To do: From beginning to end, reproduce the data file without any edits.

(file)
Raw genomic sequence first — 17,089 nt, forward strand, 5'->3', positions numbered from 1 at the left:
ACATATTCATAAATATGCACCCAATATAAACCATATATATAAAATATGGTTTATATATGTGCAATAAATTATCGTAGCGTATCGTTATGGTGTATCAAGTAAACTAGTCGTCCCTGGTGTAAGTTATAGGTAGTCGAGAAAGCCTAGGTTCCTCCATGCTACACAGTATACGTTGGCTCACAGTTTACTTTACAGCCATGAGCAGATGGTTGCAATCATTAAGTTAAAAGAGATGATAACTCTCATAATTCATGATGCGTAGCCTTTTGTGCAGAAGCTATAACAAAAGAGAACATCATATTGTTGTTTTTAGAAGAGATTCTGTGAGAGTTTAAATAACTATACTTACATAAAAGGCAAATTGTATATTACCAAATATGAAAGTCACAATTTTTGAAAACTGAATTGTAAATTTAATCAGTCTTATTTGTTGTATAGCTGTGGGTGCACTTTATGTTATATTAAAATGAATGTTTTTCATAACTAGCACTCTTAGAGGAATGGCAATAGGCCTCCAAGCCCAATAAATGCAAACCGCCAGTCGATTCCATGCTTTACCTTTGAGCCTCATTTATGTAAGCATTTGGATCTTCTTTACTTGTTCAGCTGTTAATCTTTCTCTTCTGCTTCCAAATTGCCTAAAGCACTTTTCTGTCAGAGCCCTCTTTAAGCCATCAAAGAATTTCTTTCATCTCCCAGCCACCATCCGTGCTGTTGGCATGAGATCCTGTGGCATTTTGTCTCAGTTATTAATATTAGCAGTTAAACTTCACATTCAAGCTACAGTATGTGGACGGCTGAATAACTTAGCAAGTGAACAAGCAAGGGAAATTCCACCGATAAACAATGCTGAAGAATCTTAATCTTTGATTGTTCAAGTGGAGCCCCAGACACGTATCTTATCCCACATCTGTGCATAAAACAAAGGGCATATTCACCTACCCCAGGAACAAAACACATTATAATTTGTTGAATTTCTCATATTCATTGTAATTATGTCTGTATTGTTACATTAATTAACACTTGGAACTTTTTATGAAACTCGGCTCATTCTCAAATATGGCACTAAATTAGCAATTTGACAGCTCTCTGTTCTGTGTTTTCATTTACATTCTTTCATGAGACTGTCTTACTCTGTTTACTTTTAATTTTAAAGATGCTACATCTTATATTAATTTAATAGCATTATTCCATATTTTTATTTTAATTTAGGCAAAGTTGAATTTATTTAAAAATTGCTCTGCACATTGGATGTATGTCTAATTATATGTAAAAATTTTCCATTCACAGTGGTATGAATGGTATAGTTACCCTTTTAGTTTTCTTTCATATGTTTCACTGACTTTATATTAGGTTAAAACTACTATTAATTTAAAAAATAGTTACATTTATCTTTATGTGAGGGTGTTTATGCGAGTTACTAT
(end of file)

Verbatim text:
Raw genomic sequence first — 17,089 nt, forward strand, 5'->3', positions numbered from 1 at the left:
ACATATTCATAAATATGCACCCAATATAAACCATATATATAAAATATGGTTTATATATGTGCAATAAATTATCGTAGCGTATCGTTATGGTGTATCAAGTAAACTAGTCGTCCCTGGTGTAAGTTATAGGTAGTCGAGAAAGCCTAGGTTCCTCCATGCTACACAGTATACGTTGGCTCACAGTTTACTTTACAGCCATGAGCAGATGGTTGCAATCATTAAGTTAAAAGAGATGATAACTCTCATAATTCATGATGCGTAGCCTTTTGTGCAGAAGCTATAACAAAAGAGAACATCATATTGTTGTTTTTAGAAGAGATTCTGTGAGAGTTTAAATAACTATACTTACATAAAAGGCAAATTGTATATTACCAAATATGAAAGTCACAATTTTTGAAAACTGAATTGTAAATTTAATCAGTCTTATTTGTTGTATAGCTGTGGGTGCACTTTATGTTATATTAAAATGAATGTTTTTCATAACTAGCACTCTTAGAGGAATGGCAATAGGCCTCCAAGCCCAATAAATGCAAACCGCCAGTCGATTCCATGCTTTACCTTTGAGCCTCATTTATGTAAGCATTTGGATCTTCTTTACTTGTTCAGCTGTTAATCTTTCTCTTCTGCTTCCAAATTGCCTAAAGCACTTTTCTGTCAGAGCCCTCTTTAAGCCATCAAAGAATTTCTTTCATCTCCCAGCCACCATCCGTGCTGTTGGCATGAGATCCTGTGGCATTTTGTCTCAGTTATTAATATTAGCAGTTAAACTTCACATTCAAGCTACAGTATGTGGACGGCTGAATAACTTAGCAAGTGAACAAGCAAGGGAAATTCCACCGATAAACAATGCTGAAGAATCTTAATCTTTGATTGTTCAAGTGGAGCCCCAGACACGTATCTTATCCCACATCTGTGCATAAAACAAAGGGCATATTCACCTACCCCAGGAACAAAACACATTATAATTTGTTGAATTTCTCATATTCATTGTAATTATGTCTGTATTGTTACATTAATTAACACTTGGAACTTTTTATGAAACTCGGCTCATTCTCAAATATGGCACTAAATTAGCAATTTGACAGCTCTCTGTTCTGTGTTTTCATTTACATTCTTTCATGAGACTGTCTTACTCTGTTTACTTTTAATTTTAAAGATGCTACATCTTATATTAATTTAATAGCATTATTCCATATTTTTATTTTAATTTAGGCAAAGTTGAATTTATTTAAAAATTGCTCTGCACATTGGATGTATGTCTAATTATATGTAAAAATTTTCCATTCACAGTGGTATGAATGGTATAGTTACCCTTTTAGTTTTCTTTCATATGTTTCACTGACTTTATATTAGGTTAAAACTACTATTAATTTAAAAAATAGTTACATTTATCTTTATGTGAGGGTGTTTATGCGAGTTACTAT